Sabbath-keeping in Germany and Holland was suppressed vigorously and many were martyred. Barbara of Thiers was executed in 1529. Another martyr Christina Tolingen, denied the veracity of Catholic holy days and held to the seventh day Sabbath (Martyrology of the Churches of Christ, commonly called Baptists, during the era of the Reformation, from the Dutch of T. J. Van Bracht, London, 1850, 1, pp. 113-114).


Sabbath-keeping in Germany was not stamped out and was adhered to by such as Tennhardt of Nuremburg, who was a strict Sabbath-keeper (Bengel's Leben und Werken, Burk, p. 579). He appeared to hold that Sunday was appointed by Antichrist (K. I. Austug aus Tennhardt's "Schriften", 1712, p. 49).


We had noted above the suppression of Sabbath-keeping in Belgium, centuries before the reformation. The Sabbath-keepers found refuge in Lichtenstein from about 1520, on the estate of Lord Leonhardt of Lichtenstein

… as the princes of Lichtenstein held to the observance of the true Sabbath (J.N. Andrews, History of the Sabbath, p. 649).


This practice in Lichtenstein was attacked by Wolfgang Capito.

The Sabbatarians teach that the outward Sabbath, i.e. Saturday, must still be observed. They say that Sunday is the Pope's invention (Wolfgang Capito, Refutation of Sabbath, 1599).


Sabbatarianism had penetrated Russia prior to the Reformation and was condemned at a Council of Moscow in 1503.

The accused [Sabbath-keepers] were summoned; they openly acknowledged the new [sic] faith, and defended the same. The most prominent of them, the secretary of State, Kuritzyn, Ivan Maximow, Kassian, archimandrite of the [Bury?] Monastery of Novgorod, were condemned to death, and burned publicly in cages, at Moscow: Dec. 19 1503 (H. Sternberg Geschichte der Juden [in Polen], Leipsig, 1873, pp. 117-122).


Sternberg notes:

But the majority moved to the Crimea and the Caucasus, where they remain true to their doctrine in spite of persecution until this present time. The people call them Subotniki, or Sabbatarians (Sternberg, Geschicte der Juden in Polen, p. 124).


There is little doubt that the Sabbatati or Waldensians, were significant in Bohemia as late as 1500.

Erasmus testifies that even as late as about 1500 these Bohemians not only kept the seventh day scrupulously, but were also called Sabbatarians (from R. Cox, The Literature of the Sabbath Question, Vol. II, pp. 201-202; requoted in Truth Triumphant, p. 264).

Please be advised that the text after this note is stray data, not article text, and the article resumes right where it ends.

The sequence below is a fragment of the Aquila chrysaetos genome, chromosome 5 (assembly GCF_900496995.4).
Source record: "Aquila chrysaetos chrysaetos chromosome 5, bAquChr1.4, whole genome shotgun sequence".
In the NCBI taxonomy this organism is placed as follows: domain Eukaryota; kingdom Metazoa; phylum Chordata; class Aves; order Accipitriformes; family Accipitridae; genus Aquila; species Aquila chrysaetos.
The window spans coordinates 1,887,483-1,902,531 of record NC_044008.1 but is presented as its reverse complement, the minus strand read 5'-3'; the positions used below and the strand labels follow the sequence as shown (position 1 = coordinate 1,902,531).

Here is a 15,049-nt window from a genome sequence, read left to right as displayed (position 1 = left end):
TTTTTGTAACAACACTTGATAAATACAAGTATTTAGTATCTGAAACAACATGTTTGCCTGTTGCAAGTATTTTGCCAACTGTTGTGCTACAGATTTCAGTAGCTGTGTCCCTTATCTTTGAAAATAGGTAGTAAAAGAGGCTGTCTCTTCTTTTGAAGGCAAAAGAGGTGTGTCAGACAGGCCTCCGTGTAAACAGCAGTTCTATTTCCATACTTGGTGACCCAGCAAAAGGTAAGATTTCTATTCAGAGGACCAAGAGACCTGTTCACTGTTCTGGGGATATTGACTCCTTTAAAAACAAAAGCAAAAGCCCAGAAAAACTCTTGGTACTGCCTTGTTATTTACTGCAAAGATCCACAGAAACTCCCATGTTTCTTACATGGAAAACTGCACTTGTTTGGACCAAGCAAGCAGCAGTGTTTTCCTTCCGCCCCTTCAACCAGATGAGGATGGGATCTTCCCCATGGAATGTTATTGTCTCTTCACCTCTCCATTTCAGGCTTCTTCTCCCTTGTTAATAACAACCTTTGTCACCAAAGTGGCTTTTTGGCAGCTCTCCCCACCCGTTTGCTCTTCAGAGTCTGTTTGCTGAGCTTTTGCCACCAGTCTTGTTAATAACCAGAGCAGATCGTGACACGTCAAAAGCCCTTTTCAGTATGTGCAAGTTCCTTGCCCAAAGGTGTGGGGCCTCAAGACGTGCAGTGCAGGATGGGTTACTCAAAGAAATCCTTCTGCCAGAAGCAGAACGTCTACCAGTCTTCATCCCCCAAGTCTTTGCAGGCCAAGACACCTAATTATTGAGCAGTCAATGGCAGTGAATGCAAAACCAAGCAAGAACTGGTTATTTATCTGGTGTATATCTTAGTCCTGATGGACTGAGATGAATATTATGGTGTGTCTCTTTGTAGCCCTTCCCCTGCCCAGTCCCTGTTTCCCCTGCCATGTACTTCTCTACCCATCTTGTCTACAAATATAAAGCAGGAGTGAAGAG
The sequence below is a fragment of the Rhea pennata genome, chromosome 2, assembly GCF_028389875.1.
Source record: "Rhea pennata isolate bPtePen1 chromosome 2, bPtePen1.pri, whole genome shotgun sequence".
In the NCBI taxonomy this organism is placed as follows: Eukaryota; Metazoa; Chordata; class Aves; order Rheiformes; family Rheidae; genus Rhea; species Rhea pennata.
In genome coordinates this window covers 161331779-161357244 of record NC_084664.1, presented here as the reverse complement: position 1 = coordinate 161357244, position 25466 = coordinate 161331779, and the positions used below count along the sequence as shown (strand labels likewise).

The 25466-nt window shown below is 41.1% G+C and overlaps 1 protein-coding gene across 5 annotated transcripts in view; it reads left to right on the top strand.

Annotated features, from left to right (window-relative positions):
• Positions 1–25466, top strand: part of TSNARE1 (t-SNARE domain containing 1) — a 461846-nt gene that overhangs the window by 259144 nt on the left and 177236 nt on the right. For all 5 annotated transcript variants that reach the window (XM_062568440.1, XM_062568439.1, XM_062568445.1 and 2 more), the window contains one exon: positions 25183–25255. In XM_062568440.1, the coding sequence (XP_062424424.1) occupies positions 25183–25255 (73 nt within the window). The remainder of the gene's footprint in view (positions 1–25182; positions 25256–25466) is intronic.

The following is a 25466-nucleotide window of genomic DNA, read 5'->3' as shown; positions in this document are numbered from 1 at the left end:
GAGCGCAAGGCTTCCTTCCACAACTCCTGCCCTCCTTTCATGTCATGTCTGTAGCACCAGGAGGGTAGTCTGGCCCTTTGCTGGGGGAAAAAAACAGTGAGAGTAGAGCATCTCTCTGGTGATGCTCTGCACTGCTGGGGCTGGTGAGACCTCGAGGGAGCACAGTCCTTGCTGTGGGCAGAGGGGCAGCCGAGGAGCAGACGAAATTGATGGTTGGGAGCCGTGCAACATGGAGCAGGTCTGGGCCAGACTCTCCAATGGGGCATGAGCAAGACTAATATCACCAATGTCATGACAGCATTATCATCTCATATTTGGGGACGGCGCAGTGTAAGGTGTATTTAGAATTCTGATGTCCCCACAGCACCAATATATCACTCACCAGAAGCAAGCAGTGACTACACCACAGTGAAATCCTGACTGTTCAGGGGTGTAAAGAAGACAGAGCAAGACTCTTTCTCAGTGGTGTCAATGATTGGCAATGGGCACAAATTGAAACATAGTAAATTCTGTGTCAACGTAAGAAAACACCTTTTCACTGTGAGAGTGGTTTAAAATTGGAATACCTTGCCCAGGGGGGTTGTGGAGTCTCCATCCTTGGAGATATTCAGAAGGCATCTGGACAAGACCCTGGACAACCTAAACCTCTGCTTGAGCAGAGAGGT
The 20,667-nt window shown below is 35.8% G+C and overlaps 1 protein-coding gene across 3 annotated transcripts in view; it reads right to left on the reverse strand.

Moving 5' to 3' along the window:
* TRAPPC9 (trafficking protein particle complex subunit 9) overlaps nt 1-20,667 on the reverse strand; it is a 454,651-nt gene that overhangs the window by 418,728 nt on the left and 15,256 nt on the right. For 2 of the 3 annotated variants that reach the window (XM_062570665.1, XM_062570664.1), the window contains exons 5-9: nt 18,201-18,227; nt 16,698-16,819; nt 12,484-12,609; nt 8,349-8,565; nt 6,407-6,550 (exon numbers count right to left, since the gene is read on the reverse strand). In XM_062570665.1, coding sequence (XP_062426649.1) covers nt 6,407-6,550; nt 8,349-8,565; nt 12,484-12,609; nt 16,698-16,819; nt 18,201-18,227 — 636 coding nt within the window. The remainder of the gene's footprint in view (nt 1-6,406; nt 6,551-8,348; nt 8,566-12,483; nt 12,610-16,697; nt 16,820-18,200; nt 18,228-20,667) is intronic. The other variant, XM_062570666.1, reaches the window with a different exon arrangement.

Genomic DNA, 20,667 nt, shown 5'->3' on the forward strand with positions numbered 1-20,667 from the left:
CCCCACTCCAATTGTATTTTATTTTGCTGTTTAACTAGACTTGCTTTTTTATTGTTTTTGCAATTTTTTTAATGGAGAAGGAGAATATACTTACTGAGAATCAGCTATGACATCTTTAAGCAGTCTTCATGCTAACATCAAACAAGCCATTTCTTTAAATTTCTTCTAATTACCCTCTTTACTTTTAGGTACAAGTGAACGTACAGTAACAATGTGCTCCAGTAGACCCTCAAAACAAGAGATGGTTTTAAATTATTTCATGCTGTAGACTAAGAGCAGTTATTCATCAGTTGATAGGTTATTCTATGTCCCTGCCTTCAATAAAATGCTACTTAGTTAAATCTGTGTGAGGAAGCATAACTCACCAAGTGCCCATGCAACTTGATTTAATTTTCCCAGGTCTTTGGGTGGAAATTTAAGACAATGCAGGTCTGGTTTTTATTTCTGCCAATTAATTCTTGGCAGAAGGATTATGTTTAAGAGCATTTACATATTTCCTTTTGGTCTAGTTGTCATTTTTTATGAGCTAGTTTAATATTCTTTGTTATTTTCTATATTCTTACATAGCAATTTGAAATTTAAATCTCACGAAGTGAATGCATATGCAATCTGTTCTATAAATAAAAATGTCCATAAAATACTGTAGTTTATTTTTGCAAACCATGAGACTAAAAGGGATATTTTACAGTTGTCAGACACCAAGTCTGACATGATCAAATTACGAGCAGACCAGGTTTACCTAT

The quotation from R. Cox appears to say:

I find from a passage in Erasmus that at the early period of the Reformation when he wrote, there were Sabbatarians in Bohemia, who not only kept the seventh day, but were said to be ... scrupulous in resting on it (Dr. R. Cox, Literature of the Sabbath Question, Vol. II, pp. 201-202)


Armitage and Cox (ibid.) note the existence of the Bohemian Sabbatati, as well established in 1310.

In 1310, two hundred years before Luther's theses, the Bohemian brethren constituted one-fourth of the population of Bohemia, and that they were in touch with the Waldenses who abounded in Austria, Lombardy, Bohemia, north Germany, Thuringia, Brabdenburg, and Moravia. Erasmus pointed out how strictly Bohemian Waldenses kept the seventh day Sabbath (Armitage, A History of the Baptists, p. 318; and also R. Cox, ibid.).


In Moravia some Sabbath-keepers were led by Count Zinzendorf in 1738 where he wrote of keeping the Sabbath.

That I have employed the Sabbath for rest many years already, and our Sunday for the proclamation of the gospel (Budingache Sammlung, Leipzig, 1742, Sec. 8, p. 224).


The Moravians under Zinzendorf moved from Europe to America in 1741, where Zinzendorf and the Moravian brethren resolved with the church at Bethlehem USA, to observe the seventh day as rest day (ibid., pp. 5,1421,1422). Their doctrine of the Godhead is not clear. Rupp observes that before Zinzendorf and the Moravians at Bethlehem began the observance of the Sabbath and prospered, there was a small body of German Sabbath-keepers in Pennsylvania (Rupp, History of Religious Denominations in the United States, pp. 109-123). The history of the Bohemians and Moravians, from 1635 to 1867, is described by Adolf Dux. He says:

The condition of the Sabbatarians was dreadful. Their books and writings had to be delivered to the Karlsburg Consistory to become the spoil of flames (Adolf Dux, Aus Ungarn, Leipzig, 1880, pp. 289-291).


The suppression of Sabbath-keeping continued in the areas of Romania, Czecho-Slovakia and the Balkans. In 1789 it was continued and Joseph II's edict of tolerance did not apply to the Sabbatarians, some of whom again lost all their possessions (Jahrgang 2, 254). Catholic priests, aided by soldiers, forced the Sabbatarians to accept Roman Catholicism nominally, working on Saturday and attending services on Sunday, over a period of two hundred and fifty years. The exclusion of the status of Churches to Sabbath Churches in the edicts of toleration, in particular that of the Hungarian Parliament of 1867, is also noted by Samuel Kohn SABBATHARIER IN SIEBENBURGEN op. cit., and noted in Gerhard O Marx's notations of the work op. cit. (see above); (cf. Kohn, The Sabbatarians in Transylvania, trs. T. McElwain and B. Rook, ed. W. Cox, CCG Publishing, USA, 1998).